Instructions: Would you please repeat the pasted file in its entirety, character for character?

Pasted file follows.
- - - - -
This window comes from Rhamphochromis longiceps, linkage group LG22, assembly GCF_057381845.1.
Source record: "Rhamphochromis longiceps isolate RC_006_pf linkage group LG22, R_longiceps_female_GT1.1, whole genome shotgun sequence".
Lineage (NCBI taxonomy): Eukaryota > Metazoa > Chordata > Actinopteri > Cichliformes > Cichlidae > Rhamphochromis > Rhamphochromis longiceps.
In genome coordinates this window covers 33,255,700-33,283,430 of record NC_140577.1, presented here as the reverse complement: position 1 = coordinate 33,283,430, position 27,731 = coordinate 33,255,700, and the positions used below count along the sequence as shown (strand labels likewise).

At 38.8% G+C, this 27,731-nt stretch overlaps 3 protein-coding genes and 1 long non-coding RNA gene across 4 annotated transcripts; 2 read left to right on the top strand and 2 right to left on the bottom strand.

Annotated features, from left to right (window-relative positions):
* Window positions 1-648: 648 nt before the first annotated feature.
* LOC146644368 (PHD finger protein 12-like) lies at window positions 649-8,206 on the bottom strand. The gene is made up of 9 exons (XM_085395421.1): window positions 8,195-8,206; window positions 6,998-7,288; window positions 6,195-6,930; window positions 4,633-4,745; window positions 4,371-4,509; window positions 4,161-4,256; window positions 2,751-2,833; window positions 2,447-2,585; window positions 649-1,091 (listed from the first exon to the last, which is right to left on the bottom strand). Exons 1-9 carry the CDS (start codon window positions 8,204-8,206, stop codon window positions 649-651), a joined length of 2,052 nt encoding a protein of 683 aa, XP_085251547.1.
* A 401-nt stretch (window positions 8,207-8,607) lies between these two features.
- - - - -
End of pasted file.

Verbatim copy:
This window comes from Rhamphochromis longiceps, linkage group LG22, assembly GCF_057381845.1.
Source record: "Rhamphochromis longiceps isolate RC_006_pf linkage group LG22, R_longiceps_female_GT1.1, whole genome shotgun sequence".
Lineage (NCBI taxonomy): Eukaryota > Metazoa > Chordata > Actinopteri > Cichliformes > Cichlidae > Rhamphochromis > Rhamphochromis longiceps.
In genome coordinates this window covers 33,255,700-33,283,430 of record NC_140577.1, presented here as the reverse complement: position 1 = coordinate 33,283,430, position 27,731 = coordinate 33,255,700, and the positions used below count along the sequence as shown (strand labels likewise).

At 38.8% G+C, this 27,731-nt stretch overlaps 3 protein-coding genes and 1 long non-coding RNA gene across 4 annotated transcripts; 2 read left to right on the top strand and 2 right to left on the bottom strand.

Annotated features, from left to right (window-relative positions):
* Window positions 1-648: 648 nt before the first annotated feature.
* LOC146644368 (PHD finger protein 12-like) lies at window positions 649-8,206 on the bottom strand. The gene is made up of 9 exons (XM_085395421.1): window positions 8,195-8,206; window positions 6,998-7,288; window positions 6,195-6,930; window positions 4,633-4,745; window positions 4,371-4,509; window positions 4,161-4,256; window positions 2,751-2,833; window positions 2,447-2,585; window positions 649-1,091 (listed from the first exon to the last, which is right to left on the bottom strand). Exons 1-9 carry the CDS (start codon window positions 8,204-8,206, stop codon window positions 649-651), a joined length of 2,052 nt encoding a protein of 683 aa, XP_085251547.1.
* A 401-nt stretch (window positions 8,207-8,607) lies between these two features.